Management based on exhaled nitric oxide levels adjusted for atopy reduces asthma exacerbations in children: A dual centre randomized controlled trial

Petsky, H.L., Li, A.M., Au, C.T., Kynaston, J.A., Turner, C. and Chang, A.B. (2014) Management based on exhaled nitric oxide levels adjusted for atopy reduces asthma exacerbations in children: A dual centre randomized controlled trial. Pediatric Pulmonology, 50 6: 535-543. doi:10.1002/ppul.23064


Author Petsky, H.L.
Li, A.M.
Au, C.T.
Kynaston, J.A.
Turner, C.
Chang, A.B.
Title Management based on exhaled nitric oxide levels adjusted for atopy reduces asthma exacerbations in children: A dual centre randomized controlled trial
Journal name Pediatric Pulmonology   Check publisher's open access policy
ISSN 8755-6863
1099-0496
Publication date 2014
Sub-type Article (original research)
DOI 10.1002/ppul.23064
Open Access Status
Volume 50
Issue 6
Start page 535
End page 543
Total pages 9
Place of publication Hoboken, NJ, U.S.A.
Publisher John Wiley & Sons, Inc.
Collection year 2015
Language eng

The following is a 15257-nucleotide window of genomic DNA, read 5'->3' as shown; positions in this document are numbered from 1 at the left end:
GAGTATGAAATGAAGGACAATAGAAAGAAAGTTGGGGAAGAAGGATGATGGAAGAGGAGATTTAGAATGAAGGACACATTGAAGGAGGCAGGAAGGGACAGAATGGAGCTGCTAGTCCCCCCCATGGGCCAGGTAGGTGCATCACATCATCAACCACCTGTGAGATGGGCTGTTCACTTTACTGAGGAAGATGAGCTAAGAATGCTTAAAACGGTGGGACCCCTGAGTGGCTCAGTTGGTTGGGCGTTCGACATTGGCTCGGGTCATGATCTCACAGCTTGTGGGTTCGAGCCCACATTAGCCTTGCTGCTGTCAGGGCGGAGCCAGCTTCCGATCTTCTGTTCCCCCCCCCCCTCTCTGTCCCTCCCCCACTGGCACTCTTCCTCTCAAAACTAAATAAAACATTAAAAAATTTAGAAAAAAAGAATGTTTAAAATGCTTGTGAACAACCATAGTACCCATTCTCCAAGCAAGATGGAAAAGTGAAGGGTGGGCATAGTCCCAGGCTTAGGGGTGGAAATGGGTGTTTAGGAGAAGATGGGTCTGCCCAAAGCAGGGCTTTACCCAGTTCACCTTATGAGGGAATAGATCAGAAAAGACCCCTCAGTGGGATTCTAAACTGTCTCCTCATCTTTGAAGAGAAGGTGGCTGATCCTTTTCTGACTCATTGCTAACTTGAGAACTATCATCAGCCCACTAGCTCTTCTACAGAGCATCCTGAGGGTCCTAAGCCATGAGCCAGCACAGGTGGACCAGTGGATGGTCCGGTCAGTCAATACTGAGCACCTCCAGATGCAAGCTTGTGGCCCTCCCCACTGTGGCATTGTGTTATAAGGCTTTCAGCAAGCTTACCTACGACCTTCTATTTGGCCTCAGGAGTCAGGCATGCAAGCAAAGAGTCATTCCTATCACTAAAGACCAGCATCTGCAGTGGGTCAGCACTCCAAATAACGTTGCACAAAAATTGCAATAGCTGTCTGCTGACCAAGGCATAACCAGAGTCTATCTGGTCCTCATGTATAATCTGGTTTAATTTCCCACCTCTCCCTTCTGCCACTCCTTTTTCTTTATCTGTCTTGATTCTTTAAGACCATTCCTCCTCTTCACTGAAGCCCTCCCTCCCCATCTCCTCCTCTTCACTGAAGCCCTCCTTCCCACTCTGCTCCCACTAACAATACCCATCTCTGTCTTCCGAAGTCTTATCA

Subject 2740 Pulmonary and Respiratory Medicine
2735 Pediatrics, Perinatology, and Child Health
Abstract While several randomized control trials (RCTs) have evaluated the use of fractional exhaled nitric oxide (FeNO) to improve asthma outcomes, none used FeNO cut-offs adjusted for atopy, a determinant of FeNO levels. In a dual center RCT, we assessed whether a treatment strategy based on FeNO levels, adjusted for atopy, reduces asthma exacerbations compared with the symptoms-based management (controls). Children with asthma from hospital clinics of two hospitals were randomly allocated to receive an a-priori determined treatment hierarchy based on symptoms or FeNO levels. There was a 2-week run-in period and they were then reviewed 10 times over 12-months. The primary outcome was the number of children with exacerbations over 12-months. Sixty-three children were randomized (FeNO=31, controls=32); 55 (86%) completed the study. Although we did achieve our planned sample size, significantly fewer children in the FeNO group (6 of 27) had an asthma exacerbation compared to controls (15 of 28), P=0.021; number to treat for benefit=4 (95% CI 3-24). There was no difference between groups for any secondary outcomes (quality of life, symptoms, FEV1). The final daily inhaled corticosteroids (ICS) dose was significantly (P=0.037) higher in the FeNO group (median 400μg, IQR 250-600) compared to the controls (200, IQR100-400). Taking atopy into account when using FeNO to tailor asthma medications is likely beneficial in reducing the number of children with severe exacerbations at the expense of increased ICS use. However, the strategy is unlikely beneficial for improving asthma control. A larger study is required to confirm or refute our findings. Pediatr Pulmonol.
Keyword Asthma
Atopy
FeNO
Pediatrics
Q-Index Code C1
Q-Index Status Confirmed Code
Institutional Status UQ

 
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